The Monkey Wrencher Goes to Jail
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Tim DeChristopher, the 29-year-old Utah activist who disrupted a 2008 Bureau of Land Management (BLM) oil-and-gas auction, received his sentence yesterday: two years in federal prison, three years supervised release, and a $10,000 fine. That’s about what his supporters, who packed the Frank E. Moss U.S. Courthouse in Salt Lake City, were expecting from the two-count conviction for making false statements and violating the Federal Onshore Oil and Gas Leasing Reform Act. What the supporters didn’t expect, and what caused no small amount of outrage, was DeChristopher being led out of the hearing in chains to begin serving his time. (The defense expected DeChristopher to be allowed to self-report to prison.)
“This court is broken!” shouted Ashley Sanders, a member of DeChristopher’s activist nonprofit Peaceful Uprising, who was in the gallery. “Is this a corporate court or our court?” DeChristopher’s supporters responded, “Our court!” and began singing protest songs.
After U.S. marshals dragged Sanders and Peaceful Uprising codirector Ashley Anderson from the courtroom, another DeChristopher supporter stood up and yelled, “This judge is a spineless bastard!”
Those protests, however, were mere theater compared with the 35-minute statement DeChristopher read to the court prior to his sentencing. The activist knew it could be his last public speaking gig for a while, and he made the most of the opportunity.
His tone was respectful yet confrontational. He thanked Judge Dee Benson for the chance to speak and noted that it was the first time the judge had looked him in the eye. DeChristopher went on to make a few less subtle digs at the government, ridiculing the math of the prosecutor, U.S. Assistant Attorney John Huber, who suggested DeChristopher cost the BLM $900,000; referencing a past Department of the Interior scandal in which officials were “literally taking bribes of sex and drugs” from industry lobbyists; and bringing laughs from the courtroom when he suggested that Judge Benson sentence him to “pull weeds” for the BLM.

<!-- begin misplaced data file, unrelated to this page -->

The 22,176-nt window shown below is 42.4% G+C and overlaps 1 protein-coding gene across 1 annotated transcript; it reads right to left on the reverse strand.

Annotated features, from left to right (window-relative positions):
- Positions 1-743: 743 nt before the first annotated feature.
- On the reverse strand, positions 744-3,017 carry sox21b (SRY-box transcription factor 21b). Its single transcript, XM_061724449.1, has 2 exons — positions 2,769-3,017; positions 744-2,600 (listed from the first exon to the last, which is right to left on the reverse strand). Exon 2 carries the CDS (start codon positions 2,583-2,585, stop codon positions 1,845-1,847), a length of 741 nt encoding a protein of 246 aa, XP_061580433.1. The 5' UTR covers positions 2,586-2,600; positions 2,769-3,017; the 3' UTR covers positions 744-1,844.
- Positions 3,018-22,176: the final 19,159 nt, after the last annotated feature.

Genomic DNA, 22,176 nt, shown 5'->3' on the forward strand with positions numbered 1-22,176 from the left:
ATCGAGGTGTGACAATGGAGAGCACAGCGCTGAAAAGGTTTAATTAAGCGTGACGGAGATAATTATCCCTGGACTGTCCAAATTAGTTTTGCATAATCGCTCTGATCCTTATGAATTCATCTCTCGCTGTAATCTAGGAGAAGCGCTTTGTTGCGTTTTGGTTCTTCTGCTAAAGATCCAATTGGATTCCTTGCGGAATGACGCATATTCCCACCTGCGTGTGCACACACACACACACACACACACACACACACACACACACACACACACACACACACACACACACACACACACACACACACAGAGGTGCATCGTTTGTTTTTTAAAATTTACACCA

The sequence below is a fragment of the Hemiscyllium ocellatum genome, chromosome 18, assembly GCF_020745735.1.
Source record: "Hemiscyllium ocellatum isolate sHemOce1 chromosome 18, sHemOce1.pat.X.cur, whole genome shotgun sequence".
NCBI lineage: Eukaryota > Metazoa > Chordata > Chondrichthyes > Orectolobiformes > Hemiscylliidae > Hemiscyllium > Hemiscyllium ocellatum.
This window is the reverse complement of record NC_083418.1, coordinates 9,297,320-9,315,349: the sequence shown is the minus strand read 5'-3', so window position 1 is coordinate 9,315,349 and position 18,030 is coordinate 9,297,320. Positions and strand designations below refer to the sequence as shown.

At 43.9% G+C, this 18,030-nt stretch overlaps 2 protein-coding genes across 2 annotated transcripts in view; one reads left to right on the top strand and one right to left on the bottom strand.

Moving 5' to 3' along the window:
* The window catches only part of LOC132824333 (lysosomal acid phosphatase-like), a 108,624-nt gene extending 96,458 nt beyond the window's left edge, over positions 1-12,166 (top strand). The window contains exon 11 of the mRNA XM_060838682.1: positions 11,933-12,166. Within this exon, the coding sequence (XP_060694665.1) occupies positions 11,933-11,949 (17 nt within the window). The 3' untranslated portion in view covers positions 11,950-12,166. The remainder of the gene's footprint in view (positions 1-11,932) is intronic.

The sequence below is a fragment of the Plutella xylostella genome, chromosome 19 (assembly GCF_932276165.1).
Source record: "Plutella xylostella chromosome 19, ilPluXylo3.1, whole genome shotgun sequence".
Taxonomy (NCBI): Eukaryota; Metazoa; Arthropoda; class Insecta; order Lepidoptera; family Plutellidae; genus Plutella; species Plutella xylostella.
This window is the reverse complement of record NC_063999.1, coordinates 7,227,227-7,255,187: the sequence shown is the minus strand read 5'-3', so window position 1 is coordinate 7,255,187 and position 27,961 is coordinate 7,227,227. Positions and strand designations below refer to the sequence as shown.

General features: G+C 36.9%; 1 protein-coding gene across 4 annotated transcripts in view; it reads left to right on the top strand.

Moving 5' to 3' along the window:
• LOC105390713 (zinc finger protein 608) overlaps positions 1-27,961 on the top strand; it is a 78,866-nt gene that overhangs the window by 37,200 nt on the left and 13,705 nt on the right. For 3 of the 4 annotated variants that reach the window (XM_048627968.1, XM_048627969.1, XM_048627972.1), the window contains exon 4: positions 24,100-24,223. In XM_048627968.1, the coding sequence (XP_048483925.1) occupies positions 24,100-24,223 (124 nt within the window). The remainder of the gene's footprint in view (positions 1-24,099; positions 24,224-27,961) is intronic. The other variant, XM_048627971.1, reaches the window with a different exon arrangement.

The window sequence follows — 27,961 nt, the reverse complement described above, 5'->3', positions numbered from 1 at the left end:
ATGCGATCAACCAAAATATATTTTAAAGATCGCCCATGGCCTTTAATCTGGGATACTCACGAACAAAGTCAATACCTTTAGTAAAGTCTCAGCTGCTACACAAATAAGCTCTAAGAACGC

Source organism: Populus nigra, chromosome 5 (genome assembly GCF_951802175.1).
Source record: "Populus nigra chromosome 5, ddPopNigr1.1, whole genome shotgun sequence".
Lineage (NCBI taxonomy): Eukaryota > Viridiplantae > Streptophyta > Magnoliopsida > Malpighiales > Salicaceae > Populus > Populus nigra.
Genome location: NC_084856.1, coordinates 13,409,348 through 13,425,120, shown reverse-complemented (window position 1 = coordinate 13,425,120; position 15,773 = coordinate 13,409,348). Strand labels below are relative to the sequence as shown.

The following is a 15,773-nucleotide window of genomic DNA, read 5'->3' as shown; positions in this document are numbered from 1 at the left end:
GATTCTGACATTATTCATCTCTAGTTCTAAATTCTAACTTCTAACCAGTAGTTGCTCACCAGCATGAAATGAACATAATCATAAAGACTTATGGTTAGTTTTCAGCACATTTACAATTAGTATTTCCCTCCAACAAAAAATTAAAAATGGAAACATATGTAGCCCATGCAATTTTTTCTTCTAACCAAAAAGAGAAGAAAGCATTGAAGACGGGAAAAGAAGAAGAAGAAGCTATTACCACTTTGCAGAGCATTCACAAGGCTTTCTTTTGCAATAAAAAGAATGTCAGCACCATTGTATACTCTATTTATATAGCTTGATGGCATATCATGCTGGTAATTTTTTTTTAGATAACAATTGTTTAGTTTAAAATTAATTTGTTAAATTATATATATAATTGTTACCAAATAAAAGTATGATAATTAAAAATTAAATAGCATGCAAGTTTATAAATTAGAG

DeChristopher did not ask for forgiveness, saying that his intent in disrupting the auction was to “expose, embarrass, and hold accountable the oil industry.” He said that he would likely engage in civil disobedience again.
“The people who are committed to fighting for a livable future will not be discouraged by anything that happens today,” he said. “And, frankly, neither will I…. You have authority over my life but not my principles.” Even Judge Benson later conceded that it was “a fine speech.”
Four times, DeChristopher asked Judge Benson to “join” him in valuing civil disobedience as a legitimate tool for concerned citizens. He also suggested an alternative, saying that if the judge wished to maintain the status quo and value corporations over citizen rights, he should “lock me away for an extended period.”
That’s exactly what Benson did. Explaining his decision, the judge said that DeChristopher’s lack of repentance and repeated fiery public speeches contributed to his term, which is heavy for a nonviolent act of protest.
“I’ve waited and hoped for Mr. DeChristopher to show respect for the rule of law,” he said, later continuing, “he keeps saying things, and I think, Does he really want to say that, knowing that I’m going to sentence him?”
Benson also said that civil disobedience “can’t be the order of the day.” In a telling moment, he noted that if oil companies were allowed to act with impunity on the basis of their deepest beliefs, they might conduct civil disobedience by drilling public lands at will. Some might point out that civil disobedience is, by definition, a tool used to illuminate abuses of power and that any calculus equating the moral standing of a citizen with that of an oil company is at best problematic.
Finally, Benson echoed prosecutor Huber’s assertion that DeChristopher’s prison term would act as a “deterrent” to others who might disrupt government affairs with political protests.
Soon after the courtroom emptied, a throng of DeChristopher supporters occupied the intersection of South 400th and Main streets, blocking traffic and Trax, the city’s train system. Eventually, 26 were led off to jail, singing and raising their fists. They did not seem particularly deterred.